Updating the Israel/diaspora relationship
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Updating the Israel/diaspora relationship

Central themes of the iEngage curriculum

1. From Crisis to Covenant explores the foundations of the current relationship between Israel and world Jewry and why the Jewish community is so committed to maintaining it. What directions should a new narrative about Israel take, given new realities that question Israel’s significance and even its legitimacy?

2. Religion and Peoplehood: Israel as the sovereign expression of Jewish peoplehood matters only to the extent that peoplehood is viewed as essential to Jewish identity. In a world of individualism, can Judaism be redefined as a primarily personal experience? How does a sense of belonging to a Jewish collective affect the meaning of contemporary Jewish life?

3. Sovereignty and Identity: The establishment of the State of Israel represents the decision of the Jewish people to grant their collective identity a sovereign form. Is sovereignty significant for Israelis only, or does it contribute to the self-understanding of Jews worldwide?

4. Power and Powerlessness: Like other sovereign nations, Israel uses military power – or its ability to exercise this power – as the foundation of its independence and a means of safeguarding it. In the face of the modern critique of power as a corrupting force, how does Judaism perceive the moral foundations, responsibilities, and challenges of power?

5. War and Occupation: How can Israel respond to the moral challenges of exercising power in a way that is consistent with the highest standards of morality and Jewish and democratic values, balancing its legitimate right of self-defense with values of peace and the rights of others? How should Israel determine what constitutes a just war? What are the moral obligations and consequences of occupation?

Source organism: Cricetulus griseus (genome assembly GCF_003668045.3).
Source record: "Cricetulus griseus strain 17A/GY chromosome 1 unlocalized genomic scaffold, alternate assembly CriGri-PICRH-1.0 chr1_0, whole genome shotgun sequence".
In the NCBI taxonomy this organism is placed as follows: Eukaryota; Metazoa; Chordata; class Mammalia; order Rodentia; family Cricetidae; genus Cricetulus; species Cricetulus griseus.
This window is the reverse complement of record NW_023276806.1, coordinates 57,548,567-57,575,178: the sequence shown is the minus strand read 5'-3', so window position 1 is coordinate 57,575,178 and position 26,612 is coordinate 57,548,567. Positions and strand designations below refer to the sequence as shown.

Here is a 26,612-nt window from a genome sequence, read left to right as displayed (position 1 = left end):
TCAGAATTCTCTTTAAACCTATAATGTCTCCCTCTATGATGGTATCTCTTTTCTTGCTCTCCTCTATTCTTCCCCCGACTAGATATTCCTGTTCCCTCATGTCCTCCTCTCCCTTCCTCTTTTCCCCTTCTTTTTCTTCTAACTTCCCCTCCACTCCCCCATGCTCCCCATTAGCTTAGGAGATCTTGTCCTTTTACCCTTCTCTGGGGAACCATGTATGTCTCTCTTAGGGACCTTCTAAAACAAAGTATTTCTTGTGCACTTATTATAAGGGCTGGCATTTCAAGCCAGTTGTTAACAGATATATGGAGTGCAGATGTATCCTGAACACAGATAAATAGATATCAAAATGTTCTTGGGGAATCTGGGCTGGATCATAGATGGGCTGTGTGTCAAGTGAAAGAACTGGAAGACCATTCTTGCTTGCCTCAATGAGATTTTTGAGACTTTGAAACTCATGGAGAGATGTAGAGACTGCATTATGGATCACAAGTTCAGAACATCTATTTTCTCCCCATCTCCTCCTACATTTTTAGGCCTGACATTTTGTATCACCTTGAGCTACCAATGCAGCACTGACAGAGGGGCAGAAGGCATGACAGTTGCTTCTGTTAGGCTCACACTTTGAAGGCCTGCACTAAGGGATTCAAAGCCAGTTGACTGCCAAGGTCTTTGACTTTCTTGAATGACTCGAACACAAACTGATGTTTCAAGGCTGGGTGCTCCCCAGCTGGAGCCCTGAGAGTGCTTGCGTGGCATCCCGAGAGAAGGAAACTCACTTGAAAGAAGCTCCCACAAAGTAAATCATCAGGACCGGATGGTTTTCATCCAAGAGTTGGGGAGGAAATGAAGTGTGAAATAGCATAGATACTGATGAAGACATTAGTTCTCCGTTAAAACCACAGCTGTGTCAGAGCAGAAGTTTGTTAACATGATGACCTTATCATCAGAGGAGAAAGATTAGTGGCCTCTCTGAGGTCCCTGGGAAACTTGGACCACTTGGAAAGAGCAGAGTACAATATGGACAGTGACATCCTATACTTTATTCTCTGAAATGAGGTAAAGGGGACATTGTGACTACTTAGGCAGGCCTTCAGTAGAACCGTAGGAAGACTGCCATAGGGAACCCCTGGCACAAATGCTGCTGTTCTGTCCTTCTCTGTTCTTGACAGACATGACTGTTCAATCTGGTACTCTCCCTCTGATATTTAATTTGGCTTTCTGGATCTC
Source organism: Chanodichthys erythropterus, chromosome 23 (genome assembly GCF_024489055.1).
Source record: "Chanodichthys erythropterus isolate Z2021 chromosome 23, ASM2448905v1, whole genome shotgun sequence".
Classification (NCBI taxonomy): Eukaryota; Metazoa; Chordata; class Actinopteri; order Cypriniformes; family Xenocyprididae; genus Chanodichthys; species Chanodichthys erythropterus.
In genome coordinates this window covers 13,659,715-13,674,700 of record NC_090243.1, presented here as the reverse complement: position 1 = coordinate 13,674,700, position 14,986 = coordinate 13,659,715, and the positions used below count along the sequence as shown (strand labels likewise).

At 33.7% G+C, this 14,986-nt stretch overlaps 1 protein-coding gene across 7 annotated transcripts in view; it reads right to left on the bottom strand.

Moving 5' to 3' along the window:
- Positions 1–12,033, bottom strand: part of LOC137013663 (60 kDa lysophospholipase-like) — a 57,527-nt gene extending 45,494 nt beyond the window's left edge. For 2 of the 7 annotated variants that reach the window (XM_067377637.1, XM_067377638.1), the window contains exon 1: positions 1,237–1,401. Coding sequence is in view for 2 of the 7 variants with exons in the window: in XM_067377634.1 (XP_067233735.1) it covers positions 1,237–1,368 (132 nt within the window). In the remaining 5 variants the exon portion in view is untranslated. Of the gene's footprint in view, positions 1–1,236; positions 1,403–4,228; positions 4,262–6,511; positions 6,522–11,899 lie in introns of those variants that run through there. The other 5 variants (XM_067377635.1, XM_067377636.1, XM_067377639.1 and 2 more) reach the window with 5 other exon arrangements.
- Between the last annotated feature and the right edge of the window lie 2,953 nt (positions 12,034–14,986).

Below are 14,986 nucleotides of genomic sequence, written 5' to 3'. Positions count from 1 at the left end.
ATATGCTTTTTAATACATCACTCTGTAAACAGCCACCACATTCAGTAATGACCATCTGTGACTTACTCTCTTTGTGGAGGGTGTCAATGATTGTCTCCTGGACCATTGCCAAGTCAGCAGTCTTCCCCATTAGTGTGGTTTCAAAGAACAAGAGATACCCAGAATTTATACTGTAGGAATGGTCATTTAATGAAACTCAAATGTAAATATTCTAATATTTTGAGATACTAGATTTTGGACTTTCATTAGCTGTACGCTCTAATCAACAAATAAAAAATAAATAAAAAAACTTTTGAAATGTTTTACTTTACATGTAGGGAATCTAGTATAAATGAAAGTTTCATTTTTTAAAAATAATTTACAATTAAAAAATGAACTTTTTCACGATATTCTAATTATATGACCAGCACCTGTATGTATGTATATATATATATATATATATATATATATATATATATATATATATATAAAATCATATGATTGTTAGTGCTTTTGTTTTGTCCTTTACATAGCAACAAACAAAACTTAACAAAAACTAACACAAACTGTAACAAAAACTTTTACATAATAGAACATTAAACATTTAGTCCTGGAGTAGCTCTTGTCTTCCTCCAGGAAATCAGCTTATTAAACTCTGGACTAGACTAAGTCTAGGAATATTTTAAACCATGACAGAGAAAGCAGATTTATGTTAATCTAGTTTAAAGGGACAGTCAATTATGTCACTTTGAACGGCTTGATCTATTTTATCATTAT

6. Morality on the Battlefield: Once in a state of war, the integrity of one’s moral compass shifts to the battlefield. What Jewish values do Israeli soldiers carry with them into battle? How do complex moral responsibilities meet the horror of war and the morally ambiguous reality of asymmetric conflict and terrorist tactics?

7. Jewish and Democratic State: What are the defining features of a Jewish state, and are they compatible with the principles of democracy? How can Israel’s aspirations to be both Jewish and democratic be brought together in the realm of policy?

8. Religious Pluralism and Human Rights: As a democracy, Israel is committed to being religiously pluralistic and to providing equal rights to all of its citizens, Jews and non-Jews alike. Does Israel’s Jewish dimension serve or hinder these commitments? What principles and ideas ought to govern Israel’s policies on these issues?

9. Values Nation: Israel is the project of the Jewish people, in which Jewish values and ideals meet the challenges of governance and everyday life. What resources within the Jewish tradition can contribute to the shaping of Israel as a paragon of moral and democratic values and help fulfill the aspiration of Israel to be a nation of values?

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